31 posts categorized "Corporate Responsibility"

June 21, 2012

Ready Set Go! Rio+20 starts

Green bottlesAnd so it starts!  What an especially exciting time to be in Rio de Janeiro!  I am here for some of the numerous events being held over the next few days in conjunction with the 20th anniversary of the original Rio summit on the environment held here in 1993.  In fact, this week's much-anticipated event has been given the catchy name of "Rio+20," because of this milestone year.  The more formal name is the United Nations Global Compact Corporate Sustainability Forum and it kicks off this evening with an opening ceremony and reception.

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June 20, 2012

Rio+20: Deloitte + Me, Contributing to the global sustainability dialogue

Rio de JaneiroThe world is quite literally coming together in Rio for a few days 20-22 June to build consensus on a more sustainable course for our planet.  The unifying event is the United Nations Conference on Sustainable Development, which has a much more catchy title: Rio+20.

Organized by the United Nations, Rio+20 will enable thousands of government participants as well as many from the private sector—including Deloitte—to play a critical role in creating some innovative business solutions with long-lasting social and environmental impact. A related event being held in Brazil’s second largest city in the days leading up to the UN Conference on Sustainable Development is the Rio+20 Corporate Sustainability Forum, which will focus more on the business contribution to sustainable development.  The number “20” is a reference to the years since the 1992 Earth Summit in Rio where many countries rallied for the first time around a blueprint for economic growth that would consider social equity and environmental issues.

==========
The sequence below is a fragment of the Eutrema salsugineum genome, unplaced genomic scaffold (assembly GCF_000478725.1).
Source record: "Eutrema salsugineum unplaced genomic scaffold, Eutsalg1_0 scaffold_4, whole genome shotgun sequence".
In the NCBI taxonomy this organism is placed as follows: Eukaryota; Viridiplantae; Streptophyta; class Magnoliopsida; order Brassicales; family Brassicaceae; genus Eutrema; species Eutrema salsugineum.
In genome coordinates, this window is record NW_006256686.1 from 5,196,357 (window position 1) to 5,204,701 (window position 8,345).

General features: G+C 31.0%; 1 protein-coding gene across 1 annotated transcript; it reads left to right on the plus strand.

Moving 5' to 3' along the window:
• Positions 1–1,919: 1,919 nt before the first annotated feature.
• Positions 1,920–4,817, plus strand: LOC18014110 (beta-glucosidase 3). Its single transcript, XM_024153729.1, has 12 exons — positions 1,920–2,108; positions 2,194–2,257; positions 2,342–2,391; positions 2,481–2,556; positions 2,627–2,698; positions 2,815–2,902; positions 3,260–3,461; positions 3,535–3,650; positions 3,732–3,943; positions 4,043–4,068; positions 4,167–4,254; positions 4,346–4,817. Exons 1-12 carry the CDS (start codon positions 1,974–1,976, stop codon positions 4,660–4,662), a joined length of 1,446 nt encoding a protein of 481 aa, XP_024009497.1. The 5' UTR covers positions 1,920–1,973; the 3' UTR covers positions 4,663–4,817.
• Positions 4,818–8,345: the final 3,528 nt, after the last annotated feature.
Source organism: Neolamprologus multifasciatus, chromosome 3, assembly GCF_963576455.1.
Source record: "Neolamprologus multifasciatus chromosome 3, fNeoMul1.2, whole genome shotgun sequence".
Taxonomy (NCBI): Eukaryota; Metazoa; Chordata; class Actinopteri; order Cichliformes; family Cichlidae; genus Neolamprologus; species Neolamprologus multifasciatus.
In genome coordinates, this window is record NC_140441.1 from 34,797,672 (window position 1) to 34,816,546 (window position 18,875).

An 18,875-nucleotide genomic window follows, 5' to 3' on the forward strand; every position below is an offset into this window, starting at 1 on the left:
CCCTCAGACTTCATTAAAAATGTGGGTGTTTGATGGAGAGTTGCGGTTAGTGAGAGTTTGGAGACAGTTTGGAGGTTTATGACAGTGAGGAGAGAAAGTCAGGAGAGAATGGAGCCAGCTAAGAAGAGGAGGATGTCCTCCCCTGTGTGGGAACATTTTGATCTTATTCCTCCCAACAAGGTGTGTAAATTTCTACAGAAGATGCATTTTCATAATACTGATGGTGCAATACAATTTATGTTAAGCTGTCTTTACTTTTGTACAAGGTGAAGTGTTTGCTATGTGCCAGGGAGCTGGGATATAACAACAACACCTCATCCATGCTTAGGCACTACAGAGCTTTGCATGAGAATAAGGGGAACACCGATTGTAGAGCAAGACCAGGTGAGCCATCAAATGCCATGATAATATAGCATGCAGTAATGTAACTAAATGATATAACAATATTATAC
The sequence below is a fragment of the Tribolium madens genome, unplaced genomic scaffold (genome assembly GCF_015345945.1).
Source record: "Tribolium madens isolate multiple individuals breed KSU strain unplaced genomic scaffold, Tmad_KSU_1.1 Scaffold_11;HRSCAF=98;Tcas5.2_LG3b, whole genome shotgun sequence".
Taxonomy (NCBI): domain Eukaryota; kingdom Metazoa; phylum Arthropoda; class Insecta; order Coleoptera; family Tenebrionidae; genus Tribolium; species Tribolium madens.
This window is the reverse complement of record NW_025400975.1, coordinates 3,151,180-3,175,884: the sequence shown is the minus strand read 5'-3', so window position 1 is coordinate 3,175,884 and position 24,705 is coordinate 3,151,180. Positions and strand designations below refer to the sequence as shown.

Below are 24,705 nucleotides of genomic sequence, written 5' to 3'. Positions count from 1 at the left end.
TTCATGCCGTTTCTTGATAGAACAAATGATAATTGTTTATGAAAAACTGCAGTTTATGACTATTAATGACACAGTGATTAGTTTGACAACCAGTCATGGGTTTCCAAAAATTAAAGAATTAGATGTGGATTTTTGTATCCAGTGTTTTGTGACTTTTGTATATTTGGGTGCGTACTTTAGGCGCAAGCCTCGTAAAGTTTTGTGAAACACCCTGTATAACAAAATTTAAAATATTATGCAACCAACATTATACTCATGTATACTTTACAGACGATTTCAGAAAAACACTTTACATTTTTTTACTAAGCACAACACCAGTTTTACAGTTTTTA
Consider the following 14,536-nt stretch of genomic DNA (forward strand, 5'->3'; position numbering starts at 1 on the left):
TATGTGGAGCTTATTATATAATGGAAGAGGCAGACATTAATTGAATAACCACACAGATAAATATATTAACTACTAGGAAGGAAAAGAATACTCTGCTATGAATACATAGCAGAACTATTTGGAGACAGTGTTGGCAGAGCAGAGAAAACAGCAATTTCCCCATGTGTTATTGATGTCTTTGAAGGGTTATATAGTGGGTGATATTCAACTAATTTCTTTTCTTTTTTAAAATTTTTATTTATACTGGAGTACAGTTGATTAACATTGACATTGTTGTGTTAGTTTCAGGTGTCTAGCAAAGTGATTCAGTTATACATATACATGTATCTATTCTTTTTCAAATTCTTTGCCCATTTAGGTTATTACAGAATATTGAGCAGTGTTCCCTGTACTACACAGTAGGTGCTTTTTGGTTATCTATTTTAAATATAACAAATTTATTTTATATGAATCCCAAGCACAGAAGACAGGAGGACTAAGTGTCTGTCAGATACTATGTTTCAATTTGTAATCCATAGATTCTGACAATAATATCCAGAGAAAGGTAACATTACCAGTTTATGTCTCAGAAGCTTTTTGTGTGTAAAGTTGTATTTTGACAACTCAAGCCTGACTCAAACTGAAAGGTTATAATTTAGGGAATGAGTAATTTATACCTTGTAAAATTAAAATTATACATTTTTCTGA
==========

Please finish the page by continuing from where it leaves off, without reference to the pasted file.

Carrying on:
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January 25, 2012

Business leaders and ‘Millennials’ agree – the purpose of business is more than just profit

WEF_Annual_Meeting_2012_banner

The 2012 Annual Meeting of the World Economic Forum opened today in Davos-Klosters, Switzerland. Being here in Davos is exhilarating and inspiring – and the time always flies by so quickly.

One of the highlights of the day for me was taking part in a panel discussion chaired by London Business School professor Lynda Gratton. We discussed how the art and science of leadership are fundamentally changing in the 21st century. Another highlight today was helping lead discussion with other Forum delegates in a brainstorming session on the topic of the role of business in society.